Patching the communication gaps between low-income residents and the Durham mayor’s office, Burruss said, is a vital prerequisite to addressing the issues she is most passionate about — crime, affordable housing, and employment. 

Addressing crime and poverty would be Burruss’s main priority as mayor. She believes investment in education and parental support in communities with high crime rates can help break this cycle. 

Burruss does not support defunding the police in Durham. Rather, she believes police officers should be retrained to better communicate with residents and those with mental health conditions. She also supports paying police officers more so they don’t leave to find work in counties offering higher salaries.

She says her experience as a liaison between local residents, police, and the Housing Authority positions her well to improve city relations as mayor. If elected, Burruss plans to spend time in Durham, speaking to people “on the ground” to inform her policy decisions. 

“If I were in the mayor’s chair, you’d be able to put your hands on me,” said Burruss.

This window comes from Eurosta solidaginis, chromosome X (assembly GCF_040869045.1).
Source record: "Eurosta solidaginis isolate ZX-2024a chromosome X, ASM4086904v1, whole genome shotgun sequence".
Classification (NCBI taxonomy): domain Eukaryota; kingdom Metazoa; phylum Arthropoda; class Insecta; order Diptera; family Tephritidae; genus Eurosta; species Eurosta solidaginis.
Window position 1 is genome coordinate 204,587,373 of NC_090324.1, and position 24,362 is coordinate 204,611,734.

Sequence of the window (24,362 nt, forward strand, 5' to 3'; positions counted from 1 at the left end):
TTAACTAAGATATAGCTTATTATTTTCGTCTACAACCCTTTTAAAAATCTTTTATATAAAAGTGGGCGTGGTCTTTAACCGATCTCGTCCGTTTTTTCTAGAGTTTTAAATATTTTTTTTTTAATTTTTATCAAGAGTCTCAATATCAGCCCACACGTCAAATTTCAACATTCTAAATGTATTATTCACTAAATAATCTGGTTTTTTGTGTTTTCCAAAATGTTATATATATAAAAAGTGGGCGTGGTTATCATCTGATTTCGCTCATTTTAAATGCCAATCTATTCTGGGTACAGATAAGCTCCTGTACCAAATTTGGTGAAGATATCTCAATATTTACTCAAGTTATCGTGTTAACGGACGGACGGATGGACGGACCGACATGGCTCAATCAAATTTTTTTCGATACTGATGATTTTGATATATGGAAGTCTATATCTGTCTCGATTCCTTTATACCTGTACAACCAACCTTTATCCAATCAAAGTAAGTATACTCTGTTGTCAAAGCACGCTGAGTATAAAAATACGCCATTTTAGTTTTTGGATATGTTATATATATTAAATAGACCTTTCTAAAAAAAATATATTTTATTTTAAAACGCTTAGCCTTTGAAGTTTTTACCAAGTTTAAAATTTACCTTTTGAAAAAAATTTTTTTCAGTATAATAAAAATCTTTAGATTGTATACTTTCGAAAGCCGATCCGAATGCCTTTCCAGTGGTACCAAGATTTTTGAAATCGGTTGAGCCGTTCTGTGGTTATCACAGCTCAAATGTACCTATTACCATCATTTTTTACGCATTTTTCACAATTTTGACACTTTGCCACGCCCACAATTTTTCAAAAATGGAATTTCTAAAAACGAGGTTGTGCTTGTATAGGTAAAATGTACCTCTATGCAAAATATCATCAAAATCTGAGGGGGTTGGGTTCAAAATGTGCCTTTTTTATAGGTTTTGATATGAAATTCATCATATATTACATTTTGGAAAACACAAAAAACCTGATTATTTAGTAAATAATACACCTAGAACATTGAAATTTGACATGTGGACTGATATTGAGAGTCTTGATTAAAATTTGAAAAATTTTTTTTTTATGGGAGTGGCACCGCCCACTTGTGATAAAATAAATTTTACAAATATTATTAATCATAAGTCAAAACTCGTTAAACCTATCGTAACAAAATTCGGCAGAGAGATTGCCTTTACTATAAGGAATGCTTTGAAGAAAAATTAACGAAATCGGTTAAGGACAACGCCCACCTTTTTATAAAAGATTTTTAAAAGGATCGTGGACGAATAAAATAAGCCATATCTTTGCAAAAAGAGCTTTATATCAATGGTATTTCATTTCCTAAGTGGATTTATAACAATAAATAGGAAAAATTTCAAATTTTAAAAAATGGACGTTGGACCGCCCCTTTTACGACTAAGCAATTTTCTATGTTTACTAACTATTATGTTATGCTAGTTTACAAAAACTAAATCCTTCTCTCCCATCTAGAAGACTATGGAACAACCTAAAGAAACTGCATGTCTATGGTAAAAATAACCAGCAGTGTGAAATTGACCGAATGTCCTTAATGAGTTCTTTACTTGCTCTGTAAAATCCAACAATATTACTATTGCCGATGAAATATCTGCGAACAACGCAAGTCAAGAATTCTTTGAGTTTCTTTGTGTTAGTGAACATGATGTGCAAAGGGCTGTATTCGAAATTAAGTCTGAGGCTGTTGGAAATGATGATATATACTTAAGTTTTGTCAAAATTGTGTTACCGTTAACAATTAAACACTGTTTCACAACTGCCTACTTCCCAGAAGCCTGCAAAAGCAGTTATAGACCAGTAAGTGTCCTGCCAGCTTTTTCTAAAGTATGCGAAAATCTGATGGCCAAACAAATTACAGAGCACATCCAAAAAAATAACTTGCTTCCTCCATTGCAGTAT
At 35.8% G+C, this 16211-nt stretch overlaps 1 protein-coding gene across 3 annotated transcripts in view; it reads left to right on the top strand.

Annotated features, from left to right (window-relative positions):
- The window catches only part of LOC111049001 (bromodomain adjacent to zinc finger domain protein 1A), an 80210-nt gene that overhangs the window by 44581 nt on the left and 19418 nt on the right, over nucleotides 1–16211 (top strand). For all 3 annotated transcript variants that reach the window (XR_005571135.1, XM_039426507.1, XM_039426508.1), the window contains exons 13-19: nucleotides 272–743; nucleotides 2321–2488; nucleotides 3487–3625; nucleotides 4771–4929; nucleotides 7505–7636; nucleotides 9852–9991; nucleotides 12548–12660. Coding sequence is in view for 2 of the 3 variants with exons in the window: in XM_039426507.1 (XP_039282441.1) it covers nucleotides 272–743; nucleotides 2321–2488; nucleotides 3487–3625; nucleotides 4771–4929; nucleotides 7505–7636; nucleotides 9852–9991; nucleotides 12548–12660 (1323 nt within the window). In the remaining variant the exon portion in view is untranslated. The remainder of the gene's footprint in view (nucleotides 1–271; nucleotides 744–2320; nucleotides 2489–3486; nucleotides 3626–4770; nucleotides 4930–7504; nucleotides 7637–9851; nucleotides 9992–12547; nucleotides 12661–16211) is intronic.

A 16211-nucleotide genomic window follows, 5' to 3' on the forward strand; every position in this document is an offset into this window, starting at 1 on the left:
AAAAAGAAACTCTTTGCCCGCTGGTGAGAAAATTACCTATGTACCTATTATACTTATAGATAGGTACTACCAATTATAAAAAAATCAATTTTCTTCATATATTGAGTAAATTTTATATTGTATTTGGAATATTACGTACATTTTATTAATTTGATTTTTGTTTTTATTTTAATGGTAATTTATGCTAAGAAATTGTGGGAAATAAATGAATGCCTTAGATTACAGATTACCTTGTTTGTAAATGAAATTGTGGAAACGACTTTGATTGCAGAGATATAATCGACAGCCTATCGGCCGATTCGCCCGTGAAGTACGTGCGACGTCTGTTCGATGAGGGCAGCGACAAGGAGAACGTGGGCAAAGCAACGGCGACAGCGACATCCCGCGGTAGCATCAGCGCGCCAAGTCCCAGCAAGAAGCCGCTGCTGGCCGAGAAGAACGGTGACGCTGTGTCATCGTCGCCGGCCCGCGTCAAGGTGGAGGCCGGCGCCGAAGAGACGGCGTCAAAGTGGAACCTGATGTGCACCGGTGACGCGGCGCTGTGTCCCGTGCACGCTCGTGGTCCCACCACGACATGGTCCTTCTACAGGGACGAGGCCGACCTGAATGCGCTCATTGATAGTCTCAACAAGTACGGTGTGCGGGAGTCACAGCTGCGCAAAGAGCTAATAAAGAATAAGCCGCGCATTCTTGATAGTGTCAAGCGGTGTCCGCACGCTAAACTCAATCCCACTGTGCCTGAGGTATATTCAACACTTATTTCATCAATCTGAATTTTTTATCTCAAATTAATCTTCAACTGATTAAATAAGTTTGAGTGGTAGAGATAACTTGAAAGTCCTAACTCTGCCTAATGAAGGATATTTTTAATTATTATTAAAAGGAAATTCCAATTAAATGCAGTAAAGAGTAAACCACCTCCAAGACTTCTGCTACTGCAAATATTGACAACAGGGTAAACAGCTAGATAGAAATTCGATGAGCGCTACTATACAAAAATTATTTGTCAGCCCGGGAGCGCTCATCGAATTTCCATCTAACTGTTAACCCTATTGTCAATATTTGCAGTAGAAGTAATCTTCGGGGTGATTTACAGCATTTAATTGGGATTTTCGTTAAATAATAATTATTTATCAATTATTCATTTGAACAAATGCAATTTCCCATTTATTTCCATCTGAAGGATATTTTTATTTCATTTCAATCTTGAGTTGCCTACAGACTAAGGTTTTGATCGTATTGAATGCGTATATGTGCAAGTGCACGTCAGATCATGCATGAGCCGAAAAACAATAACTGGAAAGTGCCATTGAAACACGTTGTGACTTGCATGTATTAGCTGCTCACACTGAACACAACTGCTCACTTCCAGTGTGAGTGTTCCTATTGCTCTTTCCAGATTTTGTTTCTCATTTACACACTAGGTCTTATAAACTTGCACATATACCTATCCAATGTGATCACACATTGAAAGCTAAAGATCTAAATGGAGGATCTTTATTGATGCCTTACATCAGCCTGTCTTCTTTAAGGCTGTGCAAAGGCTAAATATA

At the top: Mayoral candidate Charlitta Burruss serves on the resident council for her neighborhood, Edgemont Elms. 9th Street Journal photo by Josie Vonk.

Durhamites use their wits and each other to land coronavirus vaccines

A neighborhood email list promising leftover vaccines launched Bruce, a diabetic Durhamite, on an odyssey. In want and need of a COVID-19 shot, the 76-year-old said he walked through pouring rain to the vaccination clinic at Duke University.

When he arrived, soggy but hopeful, the nurses told him he had been misinformed — they were not taking walk-ins. 

“It wasn’t the end of the world, but the principle of it just seemed so crazy,” said Bruce. “It’s just the whole vagueness and randomness of it all, you know?”

Bruce, who got the shot days later, isn’t alone. As the gates inch open, Durhamites are still hustling to get jabbed, flooding social media sites for tips to lock down fast-filling vaccination appointments or get leftover shots.

On reddit pages and Facebook groups, through neighborhood email lists or by word of mouth, people are sharing insights about how to get immunized faster. Many report signing up on waitlists for multiple vaccination sites in and outside of Durham. Some have driven hours to get to well-stocked clinics.

Most people The 9th Street Journal asked about their vaccine quests declined to share their full names. But their stories display how hard some people are working to get vaccines.

Becca had more luck than Bruce as a walk-in. She got her first dose of the Moderna vaccine Tuesday by simply showing-up at the Walgreens on Fayetteville Street at the end of the day. Nabbing the leftover dose saved Becca from driving two-and-a-half hours from Durham to a coastal Onslow County clinic that she heard about on her neighborhood email list. But the shot stood for more than saved time.